Liam Whelan grew up in the next parish to my own and I remember going to Christ the King Church the evening his remains were brought there. I was outside the church with countless others. An article by John Scally in the February 2008 issue of The Word, the magazine of the Divine Word Missionaries in Ireland that is no longer published, described what many experienced: Their funerals were like no other. Most funerals are a burial of someone or something already gone. These young deaths pointed in exactly the opposite direction and were therefore the more poignant. Normally we bury the past but in burying Liam Whelan and his colleagues, in some deep and gnawing way we buried the future.

I still feel some pain at the deaths of Liam Whelan and his colleagues nearly 60 years after they died but the story of Liam's preparedness for his sudden death is one that continues to inspire me.

Liam's last words, If this is the end, then I'm ready for it, are a perfect response to today's gospel. Jesus is not trying to frighten us but he is telling us starkly to be prepared always for the moment of our death, to do everything with that in mind. Advent is a time when we prepare not only to celebrate the birth of Jesus at Christmas, but to become much more aware of his daily coming into our lives, and to prepare, as individuals and as a Christian community to welcome him when he returns at the end of time in a way that we won't be ashamed.

What would we say if he asked us in the Philippines where I spent most of my life, for example, Have children who have been abused had their court cases finished quickly? I have heard that young Maria, who has gone to the court five or six times for a hearing, something that is quite upsetting for her, has been told on each occasion that the defence lawyer isn't yet ready.

What would we say if Jesus said, I have been told that many forests have been cut down for profit and that this has resulted in many deaths in Leyte, for example, in 1991 and 2003. Is this true?

Tropical Storm Thelma (Uring) [Wikipedia]

More than 5,000 died in a flash flood in Ormoc City, Leyte, on 5 November 1991. Deforestation was blamed as a primary cause of the devastation.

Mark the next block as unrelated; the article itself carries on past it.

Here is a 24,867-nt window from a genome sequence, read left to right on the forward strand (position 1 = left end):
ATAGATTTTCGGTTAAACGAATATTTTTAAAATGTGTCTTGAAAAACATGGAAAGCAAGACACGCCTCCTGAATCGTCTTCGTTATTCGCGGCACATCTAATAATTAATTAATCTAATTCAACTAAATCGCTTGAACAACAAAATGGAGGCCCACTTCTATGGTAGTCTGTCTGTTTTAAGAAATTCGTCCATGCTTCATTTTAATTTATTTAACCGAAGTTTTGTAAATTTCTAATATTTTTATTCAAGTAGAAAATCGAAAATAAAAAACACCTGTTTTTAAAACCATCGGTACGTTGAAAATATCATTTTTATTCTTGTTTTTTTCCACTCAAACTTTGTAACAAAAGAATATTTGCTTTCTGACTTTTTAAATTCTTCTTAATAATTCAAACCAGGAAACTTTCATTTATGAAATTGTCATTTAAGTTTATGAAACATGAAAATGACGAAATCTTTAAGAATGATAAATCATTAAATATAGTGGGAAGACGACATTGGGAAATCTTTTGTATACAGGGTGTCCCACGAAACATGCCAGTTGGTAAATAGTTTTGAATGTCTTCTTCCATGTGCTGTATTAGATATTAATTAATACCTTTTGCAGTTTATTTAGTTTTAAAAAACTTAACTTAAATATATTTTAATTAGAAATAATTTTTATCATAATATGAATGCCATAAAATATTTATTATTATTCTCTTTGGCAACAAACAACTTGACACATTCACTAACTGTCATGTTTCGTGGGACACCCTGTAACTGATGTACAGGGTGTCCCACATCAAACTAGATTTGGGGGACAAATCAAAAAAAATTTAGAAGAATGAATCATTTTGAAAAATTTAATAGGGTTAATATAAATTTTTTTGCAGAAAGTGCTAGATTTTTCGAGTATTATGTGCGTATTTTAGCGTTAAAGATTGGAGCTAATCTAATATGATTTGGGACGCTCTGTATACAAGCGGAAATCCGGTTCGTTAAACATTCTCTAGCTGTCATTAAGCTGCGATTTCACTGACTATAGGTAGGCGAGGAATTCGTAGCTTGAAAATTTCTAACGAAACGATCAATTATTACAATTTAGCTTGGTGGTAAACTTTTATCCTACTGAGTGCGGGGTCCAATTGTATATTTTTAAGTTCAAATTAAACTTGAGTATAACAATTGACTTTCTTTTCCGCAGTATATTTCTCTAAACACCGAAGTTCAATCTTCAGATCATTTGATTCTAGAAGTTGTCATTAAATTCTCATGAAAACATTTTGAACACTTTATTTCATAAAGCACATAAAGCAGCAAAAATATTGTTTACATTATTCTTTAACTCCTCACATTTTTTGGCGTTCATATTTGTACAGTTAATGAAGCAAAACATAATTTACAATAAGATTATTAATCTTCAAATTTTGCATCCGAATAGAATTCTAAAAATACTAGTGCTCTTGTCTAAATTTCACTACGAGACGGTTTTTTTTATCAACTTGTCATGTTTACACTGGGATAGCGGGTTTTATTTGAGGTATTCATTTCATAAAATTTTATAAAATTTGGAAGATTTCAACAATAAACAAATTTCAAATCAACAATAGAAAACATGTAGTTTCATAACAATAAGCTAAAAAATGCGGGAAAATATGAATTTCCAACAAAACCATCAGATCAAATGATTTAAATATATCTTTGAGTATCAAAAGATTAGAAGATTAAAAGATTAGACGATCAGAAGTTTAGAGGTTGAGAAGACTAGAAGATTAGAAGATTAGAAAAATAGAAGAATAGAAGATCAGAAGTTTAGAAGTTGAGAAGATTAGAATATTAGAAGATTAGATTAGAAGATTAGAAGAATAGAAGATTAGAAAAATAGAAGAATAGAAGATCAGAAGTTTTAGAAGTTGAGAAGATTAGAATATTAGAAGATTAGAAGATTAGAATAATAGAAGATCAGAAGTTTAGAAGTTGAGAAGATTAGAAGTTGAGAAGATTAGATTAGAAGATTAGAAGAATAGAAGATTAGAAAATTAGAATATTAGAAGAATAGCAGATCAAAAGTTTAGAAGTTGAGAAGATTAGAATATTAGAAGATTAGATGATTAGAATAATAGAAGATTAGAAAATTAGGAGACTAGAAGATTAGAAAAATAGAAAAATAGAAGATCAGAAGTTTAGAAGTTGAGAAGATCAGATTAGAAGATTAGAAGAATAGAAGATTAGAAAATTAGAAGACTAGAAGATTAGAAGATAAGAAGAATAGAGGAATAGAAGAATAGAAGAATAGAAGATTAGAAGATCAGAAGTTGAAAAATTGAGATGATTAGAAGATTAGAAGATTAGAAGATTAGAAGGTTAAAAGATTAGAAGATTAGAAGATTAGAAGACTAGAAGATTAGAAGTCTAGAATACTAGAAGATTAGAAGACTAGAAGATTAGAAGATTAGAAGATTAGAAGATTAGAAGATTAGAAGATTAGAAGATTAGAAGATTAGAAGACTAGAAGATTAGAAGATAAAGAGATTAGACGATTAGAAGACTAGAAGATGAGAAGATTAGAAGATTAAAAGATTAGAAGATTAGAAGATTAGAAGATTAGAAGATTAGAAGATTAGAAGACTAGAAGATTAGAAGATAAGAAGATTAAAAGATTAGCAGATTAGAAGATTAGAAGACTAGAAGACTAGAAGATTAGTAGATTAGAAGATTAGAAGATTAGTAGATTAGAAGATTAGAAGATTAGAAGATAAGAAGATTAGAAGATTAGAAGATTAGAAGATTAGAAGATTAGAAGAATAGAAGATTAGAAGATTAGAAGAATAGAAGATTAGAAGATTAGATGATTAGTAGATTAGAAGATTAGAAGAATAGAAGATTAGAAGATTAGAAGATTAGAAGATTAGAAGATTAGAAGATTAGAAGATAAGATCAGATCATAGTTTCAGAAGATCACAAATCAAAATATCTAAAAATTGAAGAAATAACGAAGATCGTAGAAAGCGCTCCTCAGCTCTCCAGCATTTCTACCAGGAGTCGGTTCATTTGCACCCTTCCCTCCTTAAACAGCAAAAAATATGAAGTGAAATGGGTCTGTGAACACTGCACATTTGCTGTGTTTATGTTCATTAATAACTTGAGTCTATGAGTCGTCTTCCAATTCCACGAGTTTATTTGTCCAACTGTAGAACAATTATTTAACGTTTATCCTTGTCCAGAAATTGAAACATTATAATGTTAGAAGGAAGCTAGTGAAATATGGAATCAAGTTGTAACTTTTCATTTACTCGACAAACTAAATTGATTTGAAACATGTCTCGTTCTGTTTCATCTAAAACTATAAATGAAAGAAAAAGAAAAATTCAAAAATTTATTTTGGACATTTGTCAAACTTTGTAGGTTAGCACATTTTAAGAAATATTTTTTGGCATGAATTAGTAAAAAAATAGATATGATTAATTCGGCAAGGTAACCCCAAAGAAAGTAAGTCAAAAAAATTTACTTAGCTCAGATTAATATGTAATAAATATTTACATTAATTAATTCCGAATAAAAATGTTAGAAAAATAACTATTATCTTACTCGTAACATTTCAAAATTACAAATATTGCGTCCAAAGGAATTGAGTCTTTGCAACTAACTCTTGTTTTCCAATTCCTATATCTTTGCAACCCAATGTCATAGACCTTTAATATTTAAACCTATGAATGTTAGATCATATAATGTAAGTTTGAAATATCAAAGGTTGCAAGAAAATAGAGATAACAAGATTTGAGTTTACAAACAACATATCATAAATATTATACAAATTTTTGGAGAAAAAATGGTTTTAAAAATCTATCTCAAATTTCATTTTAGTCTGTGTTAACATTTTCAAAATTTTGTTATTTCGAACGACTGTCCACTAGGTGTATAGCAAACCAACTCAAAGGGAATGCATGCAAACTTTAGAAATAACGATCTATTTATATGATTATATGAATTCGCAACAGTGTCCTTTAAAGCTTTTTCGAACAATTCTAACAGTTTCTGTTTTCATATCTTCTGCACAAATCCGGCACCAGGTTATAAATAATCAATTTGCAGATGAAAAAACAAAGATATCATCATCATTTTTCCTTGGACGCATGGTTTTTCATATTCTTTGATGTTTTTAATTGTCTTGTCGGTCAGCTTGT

The gospel this Sunday is, literally, a 'wake up call'. Beware, keep alert . . . Therefore, keep awake . . . And what I say to you I say to all: Keep awake.

May the response of Liam Whelan, a young professional footballer who took these words to heart, inspire us and give us a desire to be always prepared to meet the Lord, in this life and in the next: If this is the end, then I'm ready for it.

This was recorded on St Columban's Day, 23 November 2011, in the Abbey of St Columban, Bobbio, Italy, where the saint died and is buried.

Antiphona ad introitum  Entrance Antiphon  Cf Ps 24 [25]:1-3

Ad te levavi animam meam, Deus meus,
To you, I lift up my soul, O my God.
in te confido, non erubescam.
In you, I have trusted, let me not be put to shame.
Neque irrideant me inimici mei, 
Nor let my enemies exult over me;
etenim universi qui te exspectant non confundentur.
and let none who hope in you be put to shame.

Ps 24 [24]:4. Vias tuas, Domine, demonstri mihi; et semitas tuas edoce me.
Make me to know your ways, O Lord; teach me your paths.

Ad te levavi animam meam, Deus meus,
To you, I lift up my soul, O my God.
in te confido, non erubescam.
In you, I have trusted, let me not be put to shame.
Neque irrideant me inimici mei, 
Nor let my enemies exult over me;
etenim universi qui te exspectant non confundentur.